I started working on reverb algorithm design back in 1998. For the first decade of working on reverbs, I focused on learning various ways of putting together delays, in configurations that fit in the umbrella category of “feedback delay networks.” These algorithms would run digital delay lines in series and/or parallel, in such a way that the echo density would build with time (as found in a real acoustic space). By 2008, I had a huge repertoire of basic reverb topologies.
The next decade (2009-2019) was spent making these topologies sound GOOD. For the most part, “good” was partly shaped by the goals of the product I was working on. The reverb algorithms for ValhallaRoom needed to sound like rooms; the algorithms in ValhallaVintageVerb needed to sound like vintage digital hardware; ValhallaPlate needed to sound like physical plate reverberators. This involved a lot of research into eliminating stray resonances, getting rid of unrealistic high frequencies, shaping the overall frequency response and behavior, and generally “taming” the algorithms into something that sounded natural and would easily fit into a mix.
However, not all of the algorithms that I stumbled across wanted to be tamed. There were some delay configurations that were never going to sound “realistic” or “natural.” I really liked those algorithms, but I had to put them aside, as they weren’t moving towards the goals I was working on at the time. They weren’t behaving.
ValhallaSupermassive is a celebration of those untamed delay algorithms. The ValhallaSupermassive algorithms can be grainy, or overly bright, or metallic, or have weird zapping laser gun resonances, or are just too darned huge to sound like anything natural. They haven’t been polished to sound like the “real world.” They are unrepentantly digital, and unrepentantly un-natural. The Supermassive algorithms just want to be themselves.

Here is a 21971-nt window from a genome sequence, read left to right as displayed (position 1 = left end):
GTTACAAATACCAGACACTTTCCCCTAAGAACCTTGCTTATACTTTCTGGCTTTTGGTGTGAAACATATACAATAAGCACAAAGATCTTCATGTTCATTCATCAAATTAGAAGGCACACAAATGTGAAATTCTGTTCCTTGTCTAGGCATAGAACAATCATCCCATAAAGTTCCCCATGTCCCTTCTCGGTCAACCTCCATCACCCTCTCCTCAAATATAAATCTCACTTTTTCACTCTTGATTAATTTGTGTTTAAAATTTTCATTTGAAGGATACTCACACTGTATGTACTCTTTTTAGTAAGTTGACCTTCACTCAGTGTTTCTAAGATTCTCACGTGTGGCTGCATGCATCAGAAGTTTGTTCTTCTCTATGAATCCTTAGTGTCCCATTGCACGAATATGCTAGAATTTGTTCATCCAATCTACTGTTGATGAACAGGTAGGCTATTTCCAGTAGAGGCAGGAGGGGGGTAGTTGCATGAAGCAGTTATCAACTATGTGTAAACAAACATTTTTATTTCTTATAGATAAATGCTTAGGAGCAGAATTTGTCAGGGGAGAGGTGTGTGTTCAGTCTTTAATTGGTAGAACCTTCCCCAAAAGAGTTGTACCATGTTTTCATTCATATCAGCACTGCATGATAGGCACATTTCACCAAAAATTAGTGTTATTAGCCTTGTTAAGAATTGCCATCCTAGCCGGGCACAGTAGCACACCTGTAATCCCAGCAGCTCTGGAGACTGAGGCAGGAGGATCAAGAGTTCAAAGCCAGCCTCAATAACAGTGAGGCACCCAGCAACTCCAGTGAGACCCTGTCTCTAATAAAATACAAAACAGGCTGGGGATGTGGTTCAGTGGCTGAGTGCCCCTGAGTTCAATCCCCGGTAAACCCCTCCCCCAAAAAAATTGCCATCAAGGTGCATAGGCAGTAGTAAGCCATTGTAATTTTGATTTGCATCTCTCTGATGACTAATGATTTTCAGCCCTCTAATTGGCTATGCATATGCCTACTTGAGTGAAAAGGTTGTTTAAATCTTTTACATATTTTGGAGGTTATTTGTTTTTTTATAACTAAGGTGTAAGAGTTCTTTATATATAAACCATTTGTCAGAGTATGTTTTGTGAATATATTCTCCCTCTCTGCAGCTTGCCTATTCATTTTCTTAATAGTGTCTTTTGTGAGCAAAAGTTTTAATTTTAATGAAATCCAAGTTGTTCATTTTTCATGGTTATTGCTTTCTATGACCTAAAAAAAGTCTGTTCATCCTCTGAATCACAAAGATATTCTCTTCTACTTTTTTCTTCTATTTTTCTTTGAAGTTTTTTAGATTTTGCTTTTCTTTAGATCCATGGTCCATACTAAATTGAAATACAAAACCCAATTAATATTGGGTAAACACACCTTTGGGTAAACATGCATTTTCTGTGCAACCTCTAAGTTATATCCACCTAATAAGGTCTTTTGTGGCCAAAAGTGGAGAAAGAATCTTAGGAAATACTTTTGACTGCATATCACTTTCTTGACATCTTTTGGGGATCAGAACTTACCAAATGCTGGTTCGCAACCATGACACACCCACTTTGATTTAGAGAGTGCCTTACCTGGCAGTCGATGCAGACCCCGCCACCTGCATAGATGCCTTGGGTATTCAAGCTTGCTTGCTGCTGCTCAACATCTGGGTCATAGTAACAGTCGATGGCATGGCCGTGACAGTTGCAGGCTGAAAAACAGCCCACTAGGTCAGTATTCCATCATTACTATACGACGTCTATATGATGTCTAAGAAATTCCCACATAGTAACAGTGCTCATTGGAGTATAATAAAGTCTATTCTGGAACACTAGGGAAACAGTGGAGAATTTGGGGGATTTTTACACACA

Since the ValhallaSupermassive algorithms don’t correspond to “real world” reverb spaces like halls or rooms, they have been given the names of celestial objects. The original goal was to name each algorithm after a supermassive black hole, but most of these are named a word plus a long number. So the Supermassive algorithms are named after constellations, galaxies, that sort of thing.
ValhallaSupermassive also allows these algorithms to move outside the realm of reverberation. The WARP parameter gives the user direct control over the lengths of individual delays in the algorithms. This allows for all sorts of natural and unnatural echoes, sounds that rotate around your head, strange cascading harmonic delays, clusters of reflections, and reverbs that fade in over time, hang in space for an uncomfortably long time, and decay in a strange and unnatural way.
Many of the Valhalla reverbs have a fixed, “natural” echo density that builds with time. ValhallaSupermassive features the DENSITY control, which allows for very sparse decaying echoes, as well as “pointillistic” reverbs that get less dense as they decay away,. These are the sorts of artifacts I have avoided in the past, but ValhallaSupermassive embraces these artifacts as weird and wonderful. Want a smooth reverb? Just turn up DENSITY.
Once I took the pressure off of the algorithms to behave like “normal” or natural reverbs, ValhallaSupermassive came together quickly. The initial prototypes were created as Max4Live patches in late February 2020. I started the “proper” plugin (i.e. C++ code, Juce GUI) in mid-March 2020, and it was essentially done by the end of April 2020.
As always, ValhallaSupermassive was a joint project. Kristin came up with the plugin GUI colors, much of the philosophy behind the plugin, and created the amazing logo, animation, and banner ad for Supermassive. Don Gunn takes credit for the plugin name, voicing decisions, presets, and helped sculpt the overall plugin design. The three of us collaborated on the names of the “celestial objects” used for the algorithm names. We hope you enjoy ValhallaSupermassive. Stay safe, and make some music!